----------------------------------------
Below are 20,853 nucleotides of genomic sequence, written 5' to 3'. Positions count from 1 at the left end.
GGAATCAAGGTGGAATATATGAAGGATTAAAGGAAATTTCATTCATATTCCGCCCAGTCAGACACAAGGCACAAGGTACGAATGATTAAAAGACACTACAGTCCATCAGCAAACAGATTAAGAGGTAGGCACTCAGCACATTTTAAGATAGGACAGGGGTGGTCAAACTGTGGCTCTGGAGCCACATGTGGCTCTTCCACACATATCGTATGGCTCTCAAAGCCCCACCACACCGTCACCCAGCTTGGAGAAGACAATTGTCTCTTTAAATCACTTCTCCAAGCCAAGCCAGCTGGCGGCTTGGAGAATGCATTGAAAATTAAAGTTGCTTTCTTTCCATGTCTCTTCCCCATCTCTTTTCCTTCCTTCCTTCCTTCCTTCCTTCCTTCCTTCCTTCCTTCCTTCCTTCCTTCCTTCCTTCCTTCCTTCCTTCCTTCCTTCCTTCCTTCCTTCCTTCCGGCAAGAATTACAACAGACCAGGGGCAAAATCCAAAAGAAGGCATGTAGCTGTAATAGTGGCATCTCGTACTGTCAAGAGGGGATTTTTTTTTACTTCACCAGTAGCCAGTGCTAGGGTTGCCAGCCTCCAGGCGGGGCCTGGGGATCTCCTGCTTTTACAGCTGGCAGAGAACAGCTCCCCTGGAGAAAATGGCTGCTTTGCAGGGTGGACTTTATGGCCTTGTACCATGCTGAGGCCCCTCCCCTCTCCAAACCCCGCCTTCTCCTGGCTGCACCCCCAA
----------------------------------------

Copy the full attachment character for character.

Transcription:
Below are 20,853 nucleotides of genomic sequence, written 5' to 3'. Positions count from 1 at the left end.
GGAATCAAGGTGGAATATATGAAGGATTAAAGGAAATTTCATTCATATTCCGCCCAGTCAGACACAAGGCACAAGGTACGAATGATTAAAAGACACTACAGTCCATCAGCAAACAGATTAAGAGGTAGGCACTCAGCACATTTTAAGATAGGACAGGGGTGGTCAAACTGTGGCTCTGGAGCCACATGTGGCTCTTCCACACATATCGTATGGCTCTCAAAGCCCCACCACACCGTCACCCAGCTTGGAGAAGACAATTGTCTCTTTAAATCACTTCTCCAAGCCAAGCCAGCTGGCGGCTTGGAGAATGCATTGAAAATTAAAGTTGCTTTCTTTCCATGTCTCTTCCCCATCTCTTTTCCTTCCTTCCTTCCTTCCTTCCTTCCTTCCTTCCTTCCTTCCTTCCTTCCTTCCTTCCTTCCTTCCTTCCTTCCTTCCTTCCTTCCTTCCTTCCTTCCGGCAAGAATTACAACAGACCAGGGGCAAAATCCAAAAGAAGGCATGTAGCTGTAATAGTGGCATCTCGTACTGTCAAGAGGGGATTTTTTTTTACTTCACCAGTAGCCAGTGCTAGGGTTGCCAGCCTCCAGGCGGGGCCTGGGGATCTCCTGCTTTTACAGCTGGCAGAGAACAGCTCCCCTGGAGAAAATGGCTGCTTTGCAGGGTGGACTTTATGGCCTTGTACCATGCTGAGGCCCCTCCCCTCTCCAAACCCCGCCTTCTCCTGGCTGCACCCCCAA